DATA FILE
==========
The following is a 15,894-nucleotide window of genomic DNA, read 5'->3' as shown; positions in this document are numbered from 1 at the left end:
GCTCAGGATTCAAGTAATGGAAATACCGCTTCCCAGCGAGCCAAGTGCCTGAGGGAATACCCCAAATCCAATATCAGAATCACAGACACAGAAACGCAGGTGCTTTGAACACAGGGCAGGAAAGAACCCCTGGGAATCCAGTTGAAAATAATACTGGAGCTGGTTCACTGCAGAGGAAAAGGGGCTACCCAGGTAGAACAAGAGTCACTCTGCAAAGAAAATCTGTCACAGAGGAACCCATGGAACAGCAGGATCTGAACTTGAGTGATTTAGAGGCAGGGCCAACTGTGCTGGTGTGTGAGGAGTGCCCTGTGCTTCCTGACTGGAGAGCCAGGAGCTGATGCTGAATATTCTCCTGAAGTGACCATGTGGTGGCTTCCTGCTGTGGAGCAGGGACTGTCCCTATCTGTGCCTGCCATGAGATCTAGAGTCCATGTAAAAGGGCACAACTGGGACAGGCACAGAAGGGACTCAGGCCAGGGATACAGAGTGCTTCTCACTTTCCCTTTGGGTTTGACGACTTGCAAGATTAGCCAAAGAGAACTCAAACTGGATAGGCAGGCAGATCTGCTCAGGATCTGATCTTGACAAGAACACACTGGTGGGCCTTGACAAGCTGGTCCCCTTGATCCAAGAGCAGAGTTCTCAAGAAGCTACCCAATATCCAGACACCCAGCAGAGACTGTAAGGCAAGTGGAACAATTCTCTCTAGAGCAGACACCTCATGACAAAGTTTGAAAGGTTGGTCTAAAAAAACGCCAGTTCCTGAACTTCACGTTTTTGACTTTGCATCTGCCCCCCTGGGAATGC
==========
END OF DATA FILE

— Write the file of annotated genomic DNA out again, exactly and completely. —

The following is a 15,894-nucleotide window of genomic DNA, read 5'->3' as shown; positions in this document are numbered from 1 at the left end:
GCTCAGGATTCAAGTAATGGAAATACCGCTTCCCAGCGAGCCAAGTGCCTGAGGGAATACCCCAAATCCAATATCAGAATCACAGACACAGAAACGCAGGTGCTTTGAACACAGGGCAGGAAAGAACCCCTGGGAATCCAGTTGAAAATAATACTGGAGCTGGTTCACTGCAGAGGAAAAGGGGCTACCCAGGTAGAACAAGAGTCACTCTGCAAAGAAAATCTGTCACAGAGGAACCCATGGAACAGCAGGATCTGAACTTGAGTGATTTAGAGGCAGGGCCAACTGTGCTGGTGTGTGAGGAGTGCCCTGTGCTTCCTGACTGGAGAGCCAGGAGCTGATGCTGAATATTCTCCTGAAGTGACCATGTGGTGGCTTCCTGCTGTGGAGCAGGGACTGTCCCTATCTGTGCCTGCCATGAGATCTAGAGTCCATGTAAAAGGGCACAACTGGGACAGGCACAGAAGGGACTCAGGCCAGGGATACAGAGTGCTTCTCACTTTCCCTTTGGGTTTGACGACTTGCAAGATTAGCCAAAGAGAACTCAAACTGGATAGGCAGGCAGATCTGCTCAGGATCTGATCTTGACAAGAACACACTGGTGGGCCTTGACAAGCTGGTCCCCTTGATCCAAGAGCAGAGTTCTCAAGAAGCTACCCAATATCCAGACACCCAGCAGAGACTGTAAGGCAAGTGGAACAATTCTCTCTAGAGCAGACACCTCATGACAAAGTTTGAAAGGTTGGTCTAAAAAAACGCCAGTTCCTGAACTTCACGTTTTTGACTTTGCATCTGCCCCCCTGGGAATGC